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Oct. 10 (Bloomberg) -- China’s yuan advanced the most since the currency’s July 2005 revaluation on speculation policy makers will tolerate gains after the U.S. said the Asian nation undervalues its currency.
The yuan appreciated 0.6 percent to 6.3486 per dollar in Shanghai, the strongest closing level since the country unified the official and market exchange rates at the end of 1993, according to the China Foreign Exchange Trade System. That was biggest daily increase since China loosened the yuan’s peg to the dollar on July 21, 2005. China’s financial markets were closed for National Day holidays last week.
“China faces pressure to appreciate the currency as the U.S. is pushing for a stronger yuan,” said Kenix Lai, a senior market analyst at Bank of East Asia Ltd. in Hong Kong. “There’s room for China to allow more yuan gains given its relatively resilient economy.”
China has been aggressive in “gaming the trading system,” including intervening to keep the value of its currency artificially low, President Barack Obama said in Washington last week. The People’s Bank of China said on Oct. 4 that the U.S. risks triggering a trade war through legislation that would punish the Asian nation for exchange-rate manipulation.
In Hong Kong’s offshore market, the yuan gained 0.4 percent to 6.3976, according to data compiled by Bloomberg. Twelve-month non-deliverable forwards increased 0.3 percent to 6.3570, a 0.1 percent discount to the onshore spot rate.
The People Bank’s of China set the daily reference rate 0.06 percent weaker at 6.3586. The exchange rate is allowed to fluctuate 0.5 percent on either side of the daily fixing.
Stabilizing overall price levels remains a priority after a meeting of the People’s Bank of China’s monetary policy committee, Shanghai Securities News reported today. The National Development and Reform Commission cut fuel prices for the first time this year on Oct. 9 after crude oil costs plunged.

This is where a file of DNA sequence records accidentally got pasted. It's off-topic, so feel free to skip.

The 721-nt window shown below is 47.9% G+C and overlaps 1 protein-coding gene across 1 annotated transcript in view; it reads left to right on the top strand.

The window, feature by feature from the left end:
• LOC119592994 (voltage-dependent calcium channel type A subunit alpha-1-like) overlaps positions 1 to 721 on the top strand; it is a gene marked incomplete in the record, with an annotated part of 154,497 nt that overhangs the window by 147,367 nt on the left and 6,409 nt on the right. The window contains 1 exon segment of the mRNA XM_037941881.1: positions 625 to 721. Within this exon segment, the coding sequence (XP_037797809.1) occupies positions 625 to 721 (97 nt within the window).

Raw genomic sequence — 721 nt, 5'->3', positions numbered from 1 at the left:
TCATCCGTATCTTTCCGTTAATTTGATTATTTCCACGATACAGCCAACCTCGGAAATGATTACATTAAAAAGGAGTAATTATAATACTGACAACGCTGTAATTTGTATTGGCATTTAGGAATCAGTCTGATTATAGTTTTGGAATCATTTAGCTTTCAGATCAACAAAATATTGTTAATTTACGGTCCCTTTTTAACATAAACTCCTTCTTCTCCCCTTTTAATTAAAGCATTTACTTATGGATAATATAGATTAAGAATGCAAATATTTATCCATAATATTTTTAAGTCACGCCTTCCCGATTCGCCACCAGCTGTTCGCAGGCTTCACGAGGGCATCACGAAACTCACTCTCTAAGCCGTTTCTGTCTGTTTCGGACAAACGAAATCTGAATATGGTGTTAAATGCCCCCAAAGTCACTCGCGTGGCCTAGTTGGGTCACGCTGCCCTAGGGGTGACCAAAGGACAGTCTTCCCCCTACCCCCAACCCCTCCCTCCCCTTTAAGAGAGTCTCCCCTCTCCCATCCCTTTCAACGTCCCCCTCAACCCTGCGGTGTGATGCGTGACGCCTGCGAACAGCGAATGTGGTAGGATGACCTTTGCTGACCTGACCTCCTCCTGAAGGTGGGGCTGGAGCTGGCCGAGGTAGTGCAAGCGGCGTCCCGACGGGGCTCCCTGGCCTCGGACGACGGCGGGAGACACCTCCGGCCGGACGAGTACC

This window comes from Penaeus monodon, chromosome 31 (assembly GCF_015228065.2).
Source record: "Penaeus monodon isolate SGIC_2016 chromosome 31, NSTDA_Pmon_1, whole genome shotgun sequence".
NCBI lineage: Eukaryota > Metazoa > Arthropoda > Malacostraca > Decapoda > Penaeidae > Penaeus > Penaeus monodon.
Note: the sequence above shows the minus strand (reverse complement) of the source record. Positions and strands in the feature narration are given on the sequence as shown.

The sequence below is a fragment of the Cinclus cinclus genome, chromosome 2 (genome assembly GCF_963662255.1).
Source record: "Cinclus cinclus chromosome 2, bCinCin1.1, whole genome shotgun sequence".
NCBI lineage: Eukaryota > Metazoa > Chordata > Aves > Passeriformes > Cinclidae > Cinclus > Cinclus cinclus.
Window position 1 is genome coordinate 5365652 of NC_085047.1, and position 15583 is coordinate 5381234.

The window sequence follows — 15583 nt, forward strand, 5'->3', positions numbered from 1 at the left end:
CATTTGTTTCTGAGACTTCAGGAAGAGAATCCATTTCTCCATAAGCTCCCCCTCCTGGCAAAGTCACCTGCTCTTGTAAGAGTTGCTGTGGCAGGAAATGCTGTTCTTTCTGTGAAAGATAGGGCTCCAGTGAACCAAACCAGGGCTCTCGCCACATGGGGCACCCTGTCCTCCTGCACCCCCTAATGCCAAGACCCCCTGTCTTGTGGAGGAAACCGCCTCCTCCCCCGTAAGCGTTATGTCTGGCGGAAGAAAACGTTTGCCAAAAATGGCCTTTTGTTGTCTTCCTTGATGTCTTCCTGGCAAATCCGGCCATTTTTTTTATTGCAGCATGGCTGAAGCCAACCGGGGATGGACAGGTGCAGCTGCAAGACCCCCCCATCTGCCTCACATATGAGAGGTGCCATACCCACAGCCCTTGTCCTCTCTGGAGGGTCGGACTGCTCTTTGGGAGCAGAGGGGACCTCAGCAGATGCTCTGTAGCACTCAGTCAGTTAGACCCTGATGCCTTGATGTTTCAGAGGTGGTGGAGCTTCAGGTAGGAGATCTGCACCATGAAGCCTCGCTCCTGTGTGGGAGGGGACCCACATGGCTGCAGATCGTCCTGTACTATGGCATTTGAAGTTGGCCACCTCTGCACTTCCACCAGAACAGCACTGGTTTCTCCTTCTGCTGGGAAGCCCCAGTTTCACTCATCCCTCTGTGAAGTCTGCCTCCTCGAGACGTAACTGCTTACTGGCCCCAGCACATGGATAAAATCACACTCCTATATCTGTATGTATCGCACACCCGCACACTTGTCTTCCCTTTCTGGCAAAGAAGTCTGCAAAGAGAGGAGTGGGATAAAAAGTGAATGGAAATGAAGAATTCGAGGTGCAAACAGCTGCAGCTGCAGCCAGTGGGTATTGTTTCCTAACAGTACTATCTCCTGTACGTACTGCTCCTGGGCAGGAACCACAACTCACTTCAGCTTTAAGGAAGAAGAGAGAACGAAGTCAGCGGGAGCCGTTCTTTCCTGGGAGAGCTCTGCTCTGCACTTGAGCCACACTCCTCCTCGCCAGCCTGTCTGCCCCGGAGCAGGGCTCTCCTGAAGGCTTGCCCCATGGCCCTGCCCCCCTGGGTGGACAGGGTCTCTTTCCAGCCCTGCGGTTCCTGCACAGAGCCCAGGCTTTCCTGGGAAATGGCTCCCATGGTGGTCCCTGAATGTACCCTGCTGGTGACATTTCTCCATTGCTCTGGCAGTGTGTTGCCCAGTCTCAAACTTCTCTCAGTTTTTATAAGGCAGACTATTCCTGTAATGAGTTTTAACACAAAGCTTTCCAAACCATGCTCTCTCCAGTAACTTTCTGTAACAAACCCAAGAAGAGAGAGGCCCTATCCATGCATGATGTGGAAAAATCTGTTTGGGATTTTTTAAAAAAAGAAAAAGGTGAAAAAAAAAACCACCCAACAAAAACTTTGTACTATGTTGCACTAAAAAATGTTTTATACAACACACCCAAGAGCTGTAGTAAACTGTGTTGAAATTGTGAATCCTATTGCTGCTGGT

Consumer prices climbed 6.1 percent in September from a year earlier, compared with August’s 6.2 percent inflation rate, according to the median estimate of 22 economists surveyed by Bloomberg before data due on Oct. 14.
“Yuan appreciation is still one of the best tools for China to lower imported prices as inflation hovers at high levels,” Lai said.
Obama warned that legislation in the Senate to penalize China risked triggering a trade war. A final Senate vote on laws allowing U.S. companies to seek duties to compensate for the undervalued yuan is scheduled for this week.
The yuan will appreciate by 4 percent to 5 percent against the dollar this year, Li Daokui, an adviser to the People’s Bank of China, said in Chile on Oct. 4.
The currency will gain as China seeks to avert a trade war with the U.S., said Leong Sook Mei, the regional head of global foreign-exchange research at Bank of Tokyo Mitsubishi UFJ Ltd., the most-accurate yuan forecaster in the six quarters ending Sept. 30. Leong predicts 0.8 percent appreciation to 6.3 per dollar by March 31.
“Especially with pressure from the senators, Chinese authorities can still afford to set a stronger yuan for now,” Singapore-based Leong said in an interview on Oct. 6. “One gift China can give to the rest of the world through the end of this year is to allow the yuan to be a bit stronger.”
Commonwealth Bank of Australia, the second-most accurate forecaster, estimates a 1.1 percent advance to 6.28 by yearend. The yuan advanced 1.2 percent in the third quarter, the only one of 25 developing-nation currencies tracked by Bloomberg to gain.
-- With assistance Yumi Teso in Bangkok and Lilian Karunungan in Singapore. Editor: Sandy Hendry
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